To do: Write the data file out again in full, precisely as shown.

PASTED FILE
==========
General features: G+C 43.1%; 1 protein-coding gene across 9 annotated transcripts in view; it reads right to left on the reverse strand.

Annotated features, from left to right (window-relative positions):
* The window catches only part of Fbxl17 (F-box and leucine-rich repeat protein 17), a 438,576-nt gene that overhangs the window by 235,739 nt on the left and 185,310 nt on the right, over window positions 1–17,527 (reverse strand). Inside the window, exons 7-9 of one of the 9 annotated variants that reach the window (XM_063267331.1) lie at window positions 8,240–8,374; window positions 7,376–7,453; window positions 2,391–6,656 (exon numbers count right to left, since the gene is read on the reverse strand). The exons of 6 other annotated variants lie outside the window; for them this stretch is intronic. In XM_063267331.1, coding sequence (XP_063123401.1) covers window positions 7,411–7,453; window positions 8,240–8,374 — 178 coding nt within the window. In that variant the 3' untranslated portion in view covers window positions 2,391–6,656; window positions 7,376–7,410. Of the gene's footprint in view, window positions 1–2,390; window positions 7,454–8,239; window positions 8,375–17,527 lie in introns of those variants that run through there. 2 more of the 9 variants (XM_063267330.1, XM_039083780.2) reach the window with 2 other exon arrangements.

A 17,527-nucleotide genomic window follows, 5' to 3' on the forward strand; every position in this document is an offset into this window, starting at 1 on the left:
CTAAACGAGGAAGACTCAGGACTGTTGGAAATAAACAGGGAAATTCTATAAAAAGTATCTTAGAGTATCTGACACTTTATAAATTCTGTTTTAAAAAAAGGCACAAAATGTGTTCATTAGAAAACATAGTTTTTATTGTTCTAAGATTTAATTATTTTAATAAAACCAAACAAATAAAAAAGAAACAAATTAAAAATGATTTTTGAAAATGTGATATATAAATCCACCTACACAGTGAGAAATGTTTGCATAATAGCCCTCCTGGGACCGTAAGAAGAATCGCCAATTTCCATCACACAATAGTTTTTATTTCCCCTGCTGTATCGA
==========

General features: G+C 43.1%; 1 protein-coding gene across 9 annotated transcripts in view; it reads right to left on the reverse strand.

Annotated features, from left to right (window-relative positions):
* The window catches only part of Fbxl17 (F-box and leucine-rich repeat protein 17), a 438,576-nt gene that overhangs the window by 235,739 nt on the left and 185,310 nt on the right, over window positions 1–17,527 (reverse strand). Inside the window, exons 7-9 of one of the 9 annotated variants that reach the window (XM_063267331.1) lie at window positions 8,240–8,374; window positions 7,376–7,453; window positions 2,391–6,656 (exon numbers count right to left, since the gene is read on the reverse strand). The exons of 6 other annotated variants lie outside the window; for them this stretch is intronic. In XM_063267331.1, coding sequence (XP_063123401.1) covers window positions 7,411–7,453; window positions 8,240–8,374 — 178 coding nt within the window. In that variant the 3' untranslated portion in view covers window positions 2,391–6,656; window positions 7,376–7,410. Of the gene's footprint in view, window positions 1–2,390; window positions 7,454–8,239; window positions 8,375–17,527 lie in introns of those variants that run through there. 2 more of the 9 variants (XM_063267330.1, XM_039083780.2) reach the window with 2 other exon arrangements.

A 17,527-nucleotide genomic window follows, 5' to 3' on the forward strand; every position in this document is an offset into this window, starting at 1 on the left:
CTAAACGAGGAAGACTCAGGACTGTTGGAAATAAACAGGGAAATTCTATAAAAAGTATCTTAGAGTATCTGACACTTTATAAATTCTGTTTTAAAAAAAGGCACAAAATGTGTTCATTAGAAAACATAGTTTTTATTGTTCTAAGATTTAATTATTTTAATAAAACCAAACAAATAAAAAAGAAACAAATTAAAAATGATTTTTGAAAATGTGATATATAAATCCACCTACACAGTGAGAAATGTTTGCATAATAGCCCTCCTGGGACCGTAAGAAGAATCGCCAATTTCCATCACACAATAGTTTTTATTTCCCCTGCTGTATCGA